Spansion continues to be engaged in discussions with this ad hoc consortium for the development of a plan of reorganization. It would permit Spansion to emerge from chapter 11 in a stronger financial and competitive position and for the continued exploration of multiple proposals from multiple parties seeking a strategic transaction.

The company believes that its current and anticipated cash resources will be sufficient to pay its expenses and maintain its business operations while it explores and implements options to address its long-term cash needs.

"Given our focus on Spansion's future, management and the board have concluded that Chapter 11 provides the most effective means for Spansion to preserve its business, meet its post-petition obligations and maintain customer confidence and continuity while we complete this restructuring," said president and CEO John Kispert, in a statement. "At the same time we will continue to explore opportunities for a strategic transaction to ensure that we are doing all we can to maximize value for our stakeholders."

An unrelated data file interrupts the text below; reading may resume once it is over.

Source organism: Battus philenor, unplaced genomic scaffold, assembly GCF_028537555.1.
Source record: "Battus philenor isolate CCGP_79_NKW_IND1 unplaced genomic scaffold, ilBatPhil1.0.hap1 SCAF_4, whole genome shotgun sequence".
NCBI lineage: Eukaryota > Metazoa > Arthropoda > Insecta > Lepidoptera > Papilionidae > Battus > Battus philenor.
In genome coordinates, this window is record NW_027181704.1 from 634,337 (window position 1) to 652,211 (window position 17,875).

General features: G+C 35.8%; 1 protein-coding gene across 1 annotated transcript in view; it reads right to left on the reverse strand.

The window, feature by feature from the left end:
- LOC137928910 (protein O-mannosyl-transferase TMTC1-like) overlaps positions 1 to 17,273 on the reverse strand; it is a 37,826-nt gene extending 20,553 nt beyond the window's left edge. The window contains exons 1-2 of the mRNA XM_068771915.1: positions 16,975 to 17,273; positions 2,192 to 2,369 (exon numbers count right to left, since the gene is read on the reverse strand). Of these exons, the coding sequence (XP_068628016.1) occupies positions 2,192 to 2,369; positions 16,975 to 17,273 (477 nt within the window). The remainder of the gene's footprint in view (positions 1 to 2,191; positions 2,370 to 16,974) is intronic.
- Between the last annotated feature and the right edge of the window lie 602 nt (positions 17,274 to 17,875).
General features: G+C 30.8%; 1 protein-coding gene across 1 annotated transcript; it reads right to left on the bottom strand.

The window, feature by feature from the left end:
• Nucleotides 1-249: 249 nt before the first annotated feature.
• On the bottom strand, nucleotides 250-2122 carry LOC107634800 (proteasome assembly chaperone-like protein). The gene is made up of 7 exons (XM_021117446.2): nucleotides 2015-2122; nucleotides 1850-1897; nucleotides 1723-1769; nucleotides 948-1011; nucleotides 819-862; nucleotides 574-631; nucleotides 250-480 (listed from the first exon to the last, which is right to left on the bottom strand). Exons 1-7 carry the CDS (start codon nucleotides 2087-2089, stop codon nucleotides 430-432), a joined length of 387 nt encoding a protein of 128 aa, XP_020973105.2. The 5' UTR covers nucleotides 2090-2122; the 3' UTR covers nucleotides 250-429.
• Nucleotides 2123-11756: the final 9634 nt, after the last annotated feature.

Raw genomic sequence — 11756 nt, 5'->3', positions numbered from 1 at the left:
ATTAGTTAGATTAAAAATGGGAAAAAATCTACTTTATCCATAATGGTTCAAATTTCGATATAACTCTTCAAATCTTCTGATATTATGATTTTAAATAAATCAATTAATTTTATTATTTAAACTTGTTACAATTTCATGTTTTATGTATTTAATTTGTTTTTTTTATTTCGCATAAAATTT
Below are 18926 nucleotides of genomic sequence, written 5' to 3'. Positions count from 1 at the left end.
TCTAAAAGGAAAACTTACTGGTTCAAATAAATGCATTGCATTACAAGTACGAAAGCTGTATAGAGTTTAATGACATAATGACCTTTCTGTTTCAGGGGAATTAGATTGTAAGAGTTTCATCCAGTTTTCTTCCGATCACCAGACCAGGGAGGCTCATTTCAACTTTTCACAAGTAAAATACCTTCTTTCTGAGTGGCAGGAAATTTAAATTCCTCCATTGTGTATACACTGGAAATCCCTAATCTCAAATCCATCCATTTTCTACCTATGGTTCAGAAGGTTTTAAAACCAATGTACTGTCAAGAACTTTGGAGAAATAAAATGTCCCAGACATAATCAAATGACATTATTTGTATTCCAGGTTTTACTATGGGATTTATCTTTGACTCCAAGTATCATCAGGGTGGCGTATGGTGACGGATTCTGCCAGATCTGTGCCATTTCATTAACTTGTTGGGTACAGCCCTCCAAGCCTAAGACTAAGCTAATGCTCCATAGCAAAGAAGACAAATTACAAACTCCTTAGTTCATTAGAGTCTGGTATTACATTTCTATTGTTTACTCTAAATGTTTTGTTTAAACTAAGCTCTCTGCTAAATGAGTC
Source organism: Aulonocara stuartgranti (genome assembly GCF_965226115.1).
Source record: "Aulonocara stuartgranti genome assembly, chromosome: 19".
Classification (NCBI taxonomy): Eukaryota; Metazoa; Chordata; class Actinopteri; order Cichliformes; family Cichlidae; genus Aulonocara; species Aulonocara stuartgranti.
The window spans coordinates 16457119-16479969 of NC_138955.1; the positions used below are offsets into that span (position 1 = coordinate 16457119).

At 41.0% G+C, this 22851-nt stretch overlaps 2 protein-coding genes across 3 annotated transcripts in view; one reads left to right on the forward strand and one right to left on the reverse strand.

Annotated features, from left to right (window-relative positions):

What happened?
Spansion has seen its share of upsand mostly downs. In 2005, Advanced Micro Devices Inc. and Fujitsu Ltd spun-off their NOR product groups into a new and independent operation called Spansion.

But since the spin-off, it's been an uphill battle for loss-ridden Spansion. In 2005, the company filed for an IPO amid a capacity glut and falling product prices.